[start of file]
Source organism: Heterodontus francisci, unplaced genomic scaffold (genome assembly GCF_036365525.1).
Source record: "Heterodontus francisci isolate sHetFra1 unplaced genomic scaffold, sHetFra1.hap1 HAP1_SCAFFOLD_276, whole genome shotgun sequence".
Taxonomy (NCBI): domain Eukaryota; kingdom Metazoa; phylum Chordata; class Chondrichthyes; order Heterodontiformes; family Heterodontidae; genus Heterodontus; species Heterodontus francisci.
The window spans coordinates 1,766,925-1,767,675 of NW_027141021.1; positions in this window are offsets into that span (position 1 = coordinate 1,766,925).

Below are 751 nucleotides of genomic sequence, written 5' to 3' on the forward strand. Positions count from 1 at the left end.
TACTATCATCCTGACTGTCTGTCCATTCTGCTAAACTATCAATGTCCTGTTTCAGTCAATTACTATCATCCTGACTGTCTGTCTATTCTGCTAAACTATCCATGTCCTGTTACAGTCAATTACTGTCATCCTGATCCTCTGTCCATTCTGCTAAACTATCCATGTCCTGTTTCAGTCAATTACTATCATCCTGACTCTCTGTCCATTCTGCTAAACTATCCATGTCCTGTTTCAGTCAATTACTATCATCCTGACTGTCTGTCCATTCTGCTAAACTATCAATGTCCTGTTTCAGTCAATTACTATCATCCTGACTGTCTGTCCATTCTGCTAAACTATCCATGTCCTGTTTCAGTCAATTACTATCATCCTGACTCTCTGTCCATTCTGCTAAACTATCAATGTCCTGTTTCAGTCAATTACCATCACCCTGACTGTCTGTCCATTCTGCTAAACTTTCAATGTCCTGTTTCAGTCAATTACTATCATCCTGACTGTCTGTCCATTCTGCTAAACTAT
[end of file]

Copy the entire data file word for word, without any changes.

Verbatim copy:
Source organism: Heterodontus francisci, unplaced genomic scaffold (genome assembly GCF_036365525.1).
Source record: "Heterodontus francisci isolate sHetFra1 unplaced genomic scaffold, sHetFra1.hap1 HAP1_SCAFFOLD_276, whole genome shotgun sequence".
Taxonomy (NCBI): domain Eukaryota; kingdom Metazoa; phylum Chordata; class Chondrichthyes; order Heterodontiformes; family Heterodontidae; genus Heterodontus; species Heterodontus francisci.
The window spans coordinates 1,766,925-1,767,675 of NW_027141021.1; positions in this window are offsets into that span (position 1 = coordinate 1,766,925).

Below are 751 nucleotides of genomic sequence, written 5' to 3' on the forward strand. Positions count from 1 at the left end.
TACTATCATCCTGACTGTCTGTCCATTCTGCTAAACTATCAATGTCCTGTTTCAGTCAATTACTATCATCCTGACTGTCTGTCTATTCTGCTAAACTATCCATGTCCTGTTACAGTCAATTACTGTCATCCTGATCCTCTGTCCATTCTGCTAAACTATCCATGTCCTGTTTCAGTCAATTACTATCATCCTGACTCTCTGTCCATTCTGCTAAACTATCCATGTCCTGTTTCAGTCAATTACTATCATCCTGACTGTCTGTCCATTCTGCTAAACTATCAATGTCCTGTTTCAGTCAATTACTATCATCCTGACTGTCTGTCCATTCTGCTAAACTATCCATGTCCTGTTTCAGTCAATTACTATCATCCTGACTCTCTGTCCATTCTGCTAAACTATCAATGTCCTGTTTCAGTCAATTACCATCACCCTGACTGTCTGTCCATTCTGCTAAACTTTCAATGTCCTGTTTCAGTCAATTACTATCATCCTGACTGTCTGTCCATTCTGCTAAACTAT